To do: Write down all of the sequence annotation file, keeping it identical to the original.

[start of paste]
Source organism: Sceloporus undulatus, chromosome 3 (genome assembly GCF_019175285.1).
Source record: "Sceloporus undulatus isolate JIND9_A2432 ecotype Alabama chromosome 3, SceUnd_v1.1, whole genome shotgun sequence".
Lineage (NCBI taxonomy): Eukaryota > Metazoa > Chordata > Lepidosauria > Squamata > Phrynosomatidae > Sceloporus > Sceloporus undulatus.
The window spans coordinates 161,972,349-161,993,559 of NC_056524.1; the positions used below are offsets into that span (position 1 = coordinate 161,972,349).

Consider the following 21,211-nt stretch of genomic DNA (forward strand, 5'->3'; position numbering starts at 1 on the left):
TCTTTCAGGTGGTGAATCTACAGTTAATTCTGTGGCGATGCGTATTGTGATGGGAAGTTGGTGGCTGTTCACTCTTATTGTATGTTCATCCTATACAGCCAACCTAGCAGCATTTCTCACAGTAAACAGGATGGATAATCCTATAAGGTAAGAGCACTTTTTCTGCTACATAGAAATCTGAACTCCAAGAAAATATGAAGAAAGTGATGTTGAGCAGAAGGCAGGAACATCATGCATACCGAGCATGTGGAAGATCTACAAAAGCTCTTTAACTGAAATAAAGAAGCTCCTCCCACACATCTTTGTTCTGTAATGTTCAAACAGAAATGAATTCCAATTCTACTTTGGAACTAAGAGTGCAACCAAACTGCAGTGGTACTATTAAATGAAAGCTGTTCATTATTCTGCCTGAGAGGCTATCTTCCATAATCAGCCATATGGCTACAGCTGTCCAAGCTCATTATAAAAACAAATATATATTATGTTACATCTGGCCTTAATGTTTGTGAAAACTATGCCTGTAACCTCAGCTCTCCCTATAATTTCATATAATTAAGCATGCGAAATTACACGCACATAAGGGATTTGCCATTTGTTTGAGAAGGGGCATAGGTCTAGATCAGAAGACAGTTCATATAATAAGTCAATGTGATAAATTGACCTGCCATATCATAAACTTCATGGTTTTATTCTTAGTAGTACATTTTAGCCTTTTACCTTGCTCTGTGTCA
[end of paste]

Source organism: Sceloporus undulatus, chromosome 3 (genome assembly GCF_019175285.1).
Source record: "Sceloporus undulatus isolate JIND9_A2432 ecotype Alabama chromosome 3, SceUnd_v1.1, whole genome shotgun sequence".
Lineage (NCBI taxonomy): Eukaryota > Metazoa > Chordata > Lepidosauria > Squamata > Phrynosomatidae > Sceloporus > Sceloporus undulatus.
The window spans coordinates 161,972,349-161,993,559 of NC_056524.1; the positions used below are offsets into that span (position 1 = coordinate 161,972,349).

Consider the following 21,211-nt stretch of genomic DNA (forward strand, 5'->3'; position numbering starts at 1 on the left):
TCTTTCAGGTGGTGAATCTACAGTTAATTCTGTGGCGATGCGTATTGTGATGGGAAGTTGGTGGCTGTTCACTCTTATTGTATGTTCATCCTATACAGCCAACCTAGCAGCATTTCTCACAGTAAACAGGATGGATAATCCTATAAGGTAAGAGCACTTTTTCTGCTACATAGAAATCTGAACTCCAAGAAAATATGAAGAAAGTGATGTTGAGCAGAAGGCAGGAACATCATGCATACCGAGCATGTGGAAGATCTACAAAAGCTCTTTAACTGAAATAAAGAAGCTCCTCCCACACATCTTTGTTCTGTAATGTTCAAACAGAAATGAATTCCAATTCTACTTTGGAACTAAGAGTGCAACCAAACTGCAGTGGTACTATTAAATGAAAGCTGTTCATTATTCTGCCTGAGAGGCTATCTTCCATAATCAGCCATATGGCTACAGCTGTCCAAGCTCATTATAAAAACAAATATATATTATGTTACATCTGGCCTTAATGTTTGTGAAAACTATGCCTGTAACCTCAGCTCTCCCTATAATTTCATATAATTAAGCATGCGAAATTACACGCACATAAGGGATTTGCCATTTGTTTGAGAAGGGGCATAGGTCTAGATCAGAAGACAGTTCATATAATAAGTCAATGTGATAAATTGACCTGCCATATCATAAACTTCATGGTTTTATTCTTAGTAGTACATTTTAGCCTTTTACCTTGCTCTGTGTCA